The Wild Swans
by Peg Kerr
Warner Books, 1999, ISBN 0-446-67366-8
A book review by Elisabeth Carey
Kerr tells two stories in alternating chapters, the story of Eliza, in the seventeenth century, whose stepmother has enchanted her eleven brothers so that they are swans by day and men only by night, and the story of Elias, in the early eighties in New York, whose parents have kicked him out. They're both interesting, compelling stories, and I enjoyed both them. I don't, though, see the close parallels between them that Kerr says in an afterword motivated her, beyond a rather tenuous theme of "what's family". The motivations of the parental units are different, their actions are different, the responses of Eliza and Elias are different, and the outcomes are different. One is severely let down by adopted family; every important member of the other's adopted family stands firm. One succeeds in defeating the evil that oppresses them; the other can only defeat it in spirit. One story is fantasy; the other is mainstream mimetic fiction.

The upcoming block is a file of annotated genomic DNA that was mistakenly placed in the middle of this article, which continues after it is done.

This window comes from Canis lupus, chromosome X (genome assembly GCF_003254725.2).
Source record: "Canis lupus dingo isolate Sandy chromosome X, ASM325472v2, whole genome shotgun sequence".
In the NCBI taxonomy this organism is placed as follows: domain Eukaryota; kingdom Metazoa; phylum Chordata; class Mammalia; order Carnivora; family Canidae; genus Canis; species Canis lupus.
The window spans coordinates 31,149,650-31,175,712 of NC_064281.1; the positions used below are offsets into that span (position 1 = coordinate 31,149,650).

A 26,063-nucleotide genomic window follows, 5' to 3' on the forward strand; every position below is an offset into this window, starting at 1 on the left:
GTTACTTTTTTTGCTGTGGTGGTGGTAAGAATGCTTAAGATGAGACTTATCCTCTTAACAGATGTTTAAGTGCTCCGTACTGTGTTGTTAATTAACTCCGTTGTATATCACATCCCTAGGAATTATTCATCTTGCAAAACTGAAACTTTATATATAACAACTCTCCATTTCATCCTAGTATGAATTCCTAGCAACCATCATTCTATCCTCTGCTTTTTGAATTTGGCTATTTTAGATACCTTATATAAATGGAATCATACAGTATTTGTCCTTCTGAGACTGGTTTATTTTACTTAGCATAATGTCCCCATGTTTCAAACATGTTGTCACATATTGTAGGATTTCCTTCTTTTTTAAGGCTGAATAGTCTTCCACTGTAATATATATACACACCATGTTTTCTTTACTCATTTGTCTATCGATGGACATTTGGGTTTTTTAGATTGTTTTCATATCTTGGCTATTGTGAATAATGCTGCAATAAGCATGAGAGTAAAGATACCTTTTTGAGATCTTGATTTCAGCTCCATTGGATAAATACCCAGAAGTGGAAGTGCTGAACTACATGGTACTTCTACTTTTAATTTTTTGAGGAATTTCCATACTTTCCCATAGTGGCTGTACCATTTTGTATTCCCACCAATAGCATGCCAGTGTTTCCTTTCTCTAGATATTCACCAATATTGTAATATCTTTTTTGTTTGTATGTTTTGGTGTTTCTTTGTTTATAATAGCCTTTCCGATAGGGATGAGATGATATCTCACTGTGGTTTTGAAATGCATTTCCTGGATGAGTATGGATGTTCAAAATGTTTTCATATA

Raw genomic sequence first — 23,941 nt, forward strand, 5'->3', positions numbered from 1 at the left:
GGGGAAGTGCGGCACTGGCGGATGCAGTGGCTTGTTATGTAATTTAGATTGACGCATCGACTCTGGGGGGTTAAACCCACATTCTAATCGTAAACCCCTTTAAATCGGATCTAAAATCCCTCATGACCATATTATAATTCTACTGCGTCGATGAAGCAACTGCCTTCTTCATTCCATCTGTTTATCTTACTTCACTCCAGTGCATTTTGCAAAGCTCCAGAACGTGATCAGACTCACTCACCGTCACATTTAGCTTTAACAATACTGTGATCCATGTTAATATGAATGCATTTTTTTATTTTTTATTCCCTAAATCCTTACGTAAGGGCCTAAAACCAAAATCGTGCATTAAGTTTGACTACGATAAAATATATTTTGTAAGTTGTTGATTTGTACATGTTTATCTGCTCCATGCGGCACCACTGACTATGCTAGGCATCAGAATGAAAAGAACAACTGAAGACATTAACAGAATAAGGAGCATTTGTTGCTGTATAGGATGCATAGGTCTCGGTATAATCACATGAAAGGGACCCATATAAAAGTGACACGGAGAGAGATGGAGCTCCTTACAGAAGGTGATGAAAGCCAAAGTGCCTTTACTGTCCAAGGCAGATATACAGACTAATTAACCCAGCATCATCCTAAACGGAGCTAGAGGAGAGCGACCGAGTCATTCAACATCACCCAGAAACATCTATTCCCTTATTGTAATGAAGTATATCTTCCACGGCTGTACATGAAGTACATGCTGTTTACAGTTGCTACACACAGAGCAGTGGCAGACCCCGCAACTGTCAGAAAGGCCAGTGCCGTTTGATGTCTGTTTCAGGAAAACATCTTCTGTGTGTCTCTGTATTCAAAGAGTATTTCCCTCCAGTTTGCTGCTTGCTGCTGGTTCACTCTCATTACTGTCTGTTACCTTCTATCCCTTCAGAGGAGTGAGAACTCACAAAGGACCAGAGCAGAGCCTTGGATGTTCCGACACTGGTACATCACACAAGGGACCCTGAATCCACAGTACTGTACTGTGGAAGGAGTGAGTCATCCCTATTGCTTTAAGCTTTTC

On the other hand, each contains an obvious mistake about an easily checked background detail. (Witches were not burned alive in England; Catholic priests released from their vows retain the power to perform the sacraments.)
I have one additional complaint about Elias' story. There's someone at the beginning who helps him survive his first days on the streets, and tries to teach him survival skills for living in the streets. When Elias gets a chance to get off the streets, he quite rightly jumps at it. From the point of view of that first person to befriend him, though, he must have seemed to have dropped off the face of the earth, in circumstances where his having gotten killed would not be out of the question. When Eliza walks away from the people who know her, some of whom care about her, she has a compelling reason for not attempting any contact with them again, at least until after the end of the story. Elias, though, had some options for at least attempting to get word to his street friend that he didn't die bleeding in an alley, even if he didn't want to make direct contact--a personal ad, for instance. As far as the reader can tell from the text of the story, though, Elias never thinks about that person again, once his luck changes.
But I repeat that these are both good stories, and I enjoyed both of them. Kerr does a good job of making the reader care about each of her protagonists, and the problems that confront them.